Aarhus University Seal

Danish Books 101

I believe that contemporary Danish literature holds a great potential within the global literary scene, boasting talented and original writers. Particularly, there are exceptional young women writers who are pioneers of contemporary Danish literature these days in the literary scene.

Digging into Contemporary Danish Literature

As you may have already realised from my previous blogs, I am quite a nerd when the topic comes to Danish culture and art. While studying Visual Anthropology, and my pre-existing interest in Nordic culture come together, the catalysing effect for my interest is inevitable. I believe that contemporary Danish literature holds a great potential within the global literary scene, boasting talented and original writers. Particularly, there are exceptional young women writers who are pioneers of contemporary Danish literature these days in the literary scene.

What I generally find interesting as a literary writing style is, prose holds a significant place in the Danish literature these days. Prose as a writing style gets more and more common in literature, which reflects natural flow of speech in text.

Many young Danish authors write their book in prose novel-style. Some of them bland a style mixed with prose and regular novel. As I am learning and trying to engage myself in reading books in Danish, this way of writing was a great start for me.

In this blog, I would like to talk about four author and books that I specifically like reading very much from the contemporary Danish Literature. The publishing house Lolli Editions is active in translating Danish pieces into English.

Tine Høeg – Memorial, 29 June (translated by Misha Hoekstra, Lolli Editions)

One of the contemporary authors that I find very joyful and interesting to read is definitely Tine Høeg. She is definitely very into prose-style, therefore has very nice and easy to read books. What I really like about Tine Høeg is, she uses daily elements and details in her book and makes a writing out of it. While I was reading the book, there were several instances that made me think “I am happy to read this book after moving to Denmark” since I have gotten more acquainted with daily life after actually living in the country.

Høeg’s book titled Memorial, 29 June is about friendship, loss and grieving. The main character Asta receives an invitation to attend a memorial event, marking the ten-year anniversary of her university friend August's passing. This invitation brings about a disruption in her life, affecting both her work on a novel and her friendship with Mai and Mai's two-year-old son. As a result, Asta's longings, doubts, and memories of past parties resurface, breathing new life into her consciousness. Gradually, a different story begins to take shape—one that deviates from Asta's original intention to write about an obscure Polish sculptor. Instead, it centers around the events that truly unfolded on the night of August's death and the vibrant, stolen days leading up to that fateful moment. The book deals with being in our twenties, anxieties, ambitions, friendship and memories. It is a book about being a young adult and dealing with the surprises that life brings.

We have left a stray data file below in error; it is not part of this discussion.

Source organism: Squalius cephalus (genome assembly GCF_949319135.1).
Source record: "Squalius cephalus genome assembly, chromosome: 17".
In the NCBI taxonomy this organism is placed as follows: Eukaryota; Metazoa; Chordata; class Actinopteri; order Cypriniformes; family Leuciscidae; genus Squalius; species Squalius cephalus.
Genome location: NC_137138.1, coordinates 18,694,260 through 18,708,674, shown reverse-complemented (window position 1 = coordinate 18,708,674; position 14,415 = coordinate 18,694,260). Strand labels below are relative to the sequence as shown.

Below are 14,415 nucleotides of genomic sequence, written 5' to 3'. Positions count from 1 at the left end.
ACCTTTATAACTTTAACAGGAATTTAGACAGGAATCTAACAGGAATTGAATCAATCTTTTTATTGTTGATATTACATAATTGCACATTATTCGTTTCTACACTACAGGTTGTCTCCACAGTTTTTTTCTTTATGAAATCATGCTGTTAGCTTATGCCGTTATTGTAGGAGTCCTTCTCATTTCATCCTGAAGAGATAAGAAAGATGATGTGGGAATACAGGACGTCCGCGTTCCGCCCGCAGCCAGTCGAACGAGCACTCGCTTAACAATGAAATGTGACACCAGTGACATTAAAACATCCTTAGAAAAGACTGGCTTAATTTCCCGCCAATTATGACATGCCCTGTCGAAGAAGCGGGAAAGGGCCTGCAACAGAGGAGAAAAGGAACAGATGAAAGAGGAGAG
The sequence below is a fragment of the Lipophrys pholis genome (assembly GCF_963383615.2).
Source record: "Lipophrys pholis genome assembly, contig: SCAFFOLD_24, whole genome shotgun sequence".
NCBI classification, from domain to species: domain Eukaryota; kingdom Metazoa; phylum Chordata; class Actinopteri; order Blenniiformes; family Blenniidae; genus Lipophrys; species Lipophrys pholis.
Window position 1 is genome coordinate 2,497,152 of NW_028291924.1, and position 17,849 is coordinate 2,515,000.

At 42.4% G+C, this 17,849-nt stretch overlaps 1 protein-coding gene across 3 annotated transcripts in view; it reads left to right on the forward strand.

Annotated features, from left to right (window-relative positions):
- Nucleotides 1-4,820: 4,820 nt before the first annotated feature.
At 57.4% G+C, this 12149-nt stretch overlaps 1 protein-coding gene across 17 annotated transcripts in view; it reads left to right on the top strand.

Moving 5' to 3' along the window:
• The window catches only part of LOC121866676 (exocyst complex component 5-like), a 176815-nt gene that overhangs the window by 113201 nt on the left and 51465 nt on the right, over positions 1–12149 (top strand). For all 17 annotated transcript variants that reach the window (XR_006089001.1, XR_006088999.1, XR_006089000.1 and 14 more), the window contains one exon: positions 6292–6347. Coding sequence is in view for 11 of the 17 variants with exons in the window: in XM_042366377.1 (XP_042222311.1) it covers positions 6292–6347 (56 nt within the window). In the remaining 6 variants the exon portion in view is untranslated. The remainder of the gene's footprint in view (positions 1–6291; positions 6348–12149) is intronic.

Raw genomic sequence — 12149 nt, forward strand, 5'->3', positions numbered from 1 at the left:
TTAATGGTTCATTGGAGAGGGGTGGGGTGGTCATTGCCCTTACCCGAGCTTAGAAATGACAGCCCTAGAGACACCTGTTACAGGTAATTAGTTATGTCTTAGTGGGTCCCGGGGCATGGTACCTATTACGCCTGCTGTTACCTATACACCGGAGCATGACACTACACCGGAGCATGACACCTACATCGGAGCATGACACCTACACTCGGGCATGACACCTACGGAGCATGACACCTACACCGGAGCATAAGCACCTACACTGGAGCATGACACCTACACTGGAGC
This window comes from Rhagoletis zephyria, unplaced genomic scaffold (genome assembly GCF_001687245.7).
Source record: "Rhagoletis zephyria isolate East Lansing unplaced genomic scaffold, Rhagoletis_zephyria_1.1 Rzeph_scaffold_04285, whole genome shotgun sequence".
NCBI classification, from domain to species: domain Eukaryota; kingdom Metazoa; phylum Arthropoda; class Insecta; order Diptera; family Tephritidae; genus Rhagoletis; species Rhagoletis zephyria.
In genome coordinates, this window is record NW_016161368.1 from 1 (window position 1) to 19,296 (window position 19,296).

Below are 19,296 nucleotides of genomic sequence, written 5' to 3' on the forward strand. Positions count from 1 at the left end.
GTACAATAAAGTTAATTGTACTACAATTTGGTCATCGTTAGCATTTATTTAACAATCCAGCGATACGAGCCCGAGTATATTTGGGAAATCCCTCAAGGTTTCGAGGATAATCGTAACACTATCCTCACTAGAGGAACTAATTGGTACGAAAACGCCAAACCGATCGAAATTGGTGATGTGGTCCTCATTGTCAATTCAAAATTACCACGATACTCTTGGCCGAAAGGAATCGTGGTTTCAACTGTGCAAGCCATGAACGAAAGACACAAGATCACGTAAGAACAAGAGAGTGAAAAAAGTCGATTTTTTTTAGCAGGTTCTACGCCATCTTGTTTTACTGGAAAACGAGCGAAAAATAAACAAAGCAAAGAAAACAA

Jonas Eika – After the sun

It is clear that, Jonas Eika is one of the brightest Danish literature at the moment. After winning the Nordic Council Literature Prize in 2019, Eika insistingly received recognition from the literary milieu. In 2022, he was longlisted for the International Booker Prize.

Eika introduces four different complex stories in his book about relationships, break ups, jealousy. He preoccupies with men’s relations and how they express their relations. Each history takes place in a different geography such as Copenhagen, Cancún, London and Nevada desert.

After the Sun unveils gateways to our latest realities, lingering on the fringes of a globalized world characterized by a blend of intense longing and ruthlessly transactional exchanges. Eika's fiction is imbued with an irresistible sense of urgency, as if conjuring these diverse characters and their interactions in a single exhale. By juxtaposing astonishing beauty with unsettling grotesquery and finding equilibrium between hyperrealism and the fantastical, Eika has forged innovative storytelling methods suitable for an era that demands fresh narratives in the face of outdated ones that have lost their relevance.

Tove Ditlevsen – The Copenhagen Trilogy

The very first Danish author I met was, Tove Ditlevsen. She is an iconic figure for Danish culture and literary scene, representing and giving voice to liberation of women, women’s experience with depression and their relation to men. Ditlevsen always deals with women’s liberation from men and breathing finally again after the separation. Quite controversial to her epoch, Ditlevsen have been primarily engaging with feminist literature with her work in from the 1940s to the 1970s.

Copenhagen Trilogy marks a very personal and autobiographical series in comparison to author’s other works. The series starts with the book Childhood, where Ditlevsen describes her childhood, the conditions of working-class family in Copenhagen, and portrays a panorama of Copenhagen – to-go places and to avoid places. In the second book, Youth, she tells about her teenage years and draws a portrait of being a young person in Denmark. What I really like about this trilogy is that, Ditlevsen captures very important and historical details about the timeframe and gives us an opportunity to compare Denmark’s past and now. From an international’s perspective, I think that; it is quite lovely to read about that epoch.

In the last book Dependency, she talks about her marriage, women’s relation to men, and yet women’s liberation. In that regard, the book is deeply inspired by the zeitgeist of feminist theory.